Perhaps the biggest analytical rub is that Section 60506 does not limit itself to traditional discriminatory criteria such as “race, ethnicity, color, religion, or national origin”; Section 60506 now goes one step farther by also adding “income” as a protected class. From an economic perspective, adding “income” as a protected class is highly problematic.

Firms will invest when it is profitable to do so, and profit is related to demand. In turn, broadband demand is positively related to income, so income is a proxy for demand. So if there is insufficient demand for a service in parts of an ISP’s service territory (and subsidies to make up the cost difference are not available), then firms will not invest—it is not economically feasible. Income and economic feasibility are closely related—nearly indistinguishable. For this reason, after careful review of the economic evidence, the FCC squarely rejected calls to include income as a protected class in its 2007 Cable Franchise Reform Order (a decision which was later upheld by the Sixth Circuit Court of Appeals). The IIJA, however, ignores that FCC precedent.

But there are other problems with Section 60506.

For example, Section 60506 essentially codifies the argument that if everyone in a service territory cannot get broadband at the same time, then no one should get broadband at all. In other words, Section 60506 is nothing more than a buildout requirement cloaked in racial discrimination language. Such a buildout requirement is odd given that Congress in the IIJA provided over $40 billion to subsidize broadband deployment to everyone, or at least everyone that can be served at a reasonable cost (though in some cases subsidies are provided in unreasonable settings).

Moreover, Section 60506 is poorly drafted and will inevitably lead to unintended regulatory consequences. Other than a mandate for the FCC to write rules, Section 60506 is ambiguous as to the exact statutory powers it bestows upon the Commission, including the scope of penalties the FCC may impose for any violation. Instead, Section 60506 contains three different statements of federal policy about the need to address amorphous concepts such as “digital discrimination” or “deployment discrimination.” Will the FCC view these policy statements as hortatory, or will the FCC try to convert these statements into new affirmative grants of authority to expand its power as it tried (successfully no less) to do with Section 706 during the ten-year net neutrality fight?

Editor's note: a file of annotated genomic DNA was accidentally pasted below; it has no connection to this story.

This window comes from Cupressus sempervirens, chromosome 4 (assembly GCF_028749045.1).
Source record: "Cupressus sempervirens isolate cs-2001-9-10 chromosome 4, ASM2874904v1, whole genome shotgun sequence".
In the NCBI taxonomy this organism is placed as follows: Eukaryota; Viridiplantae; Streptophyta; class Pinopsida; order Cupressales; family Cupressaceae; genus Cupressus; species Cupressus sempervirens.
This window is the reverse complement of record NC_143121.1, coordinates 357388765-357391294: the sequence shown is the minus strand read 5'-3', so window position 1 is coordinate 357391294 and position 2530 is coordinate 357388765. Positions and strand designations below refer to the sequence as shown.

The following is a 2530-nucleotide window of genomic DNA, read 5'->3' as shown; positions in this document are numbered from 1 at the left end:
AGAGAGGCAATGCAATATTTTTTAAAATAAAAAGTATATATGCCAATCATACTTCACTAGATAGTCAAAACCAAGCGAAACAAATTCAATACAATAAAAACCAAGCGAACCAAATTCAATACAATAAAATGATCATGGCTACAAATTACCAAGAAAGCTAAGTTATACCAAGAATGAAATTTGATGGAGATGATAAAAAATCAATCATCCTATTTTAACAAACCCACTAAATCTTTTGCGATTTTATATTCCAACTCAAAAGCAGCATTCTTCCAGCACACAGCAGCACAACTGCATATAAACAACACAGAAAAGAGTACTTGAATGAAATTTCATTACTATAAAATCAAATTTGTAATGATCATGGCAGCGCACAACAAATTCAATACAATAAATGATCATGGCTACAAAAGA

Most importantly, it is not the federal government’s job to second-guess the business decisions of private companies. The last thing anybody should want is for the FCC to be the final arbiter of what constitutes a “technically or economically feasible” business investment. Yet that is exactly what Section 60506 provides for. Given that the FCC already pulled this exact maneuver when it reviewed AT&T’s supposedly voluntary buildout commitments when it sought to acquire DirectTV, the potential for regulatory mischief is high.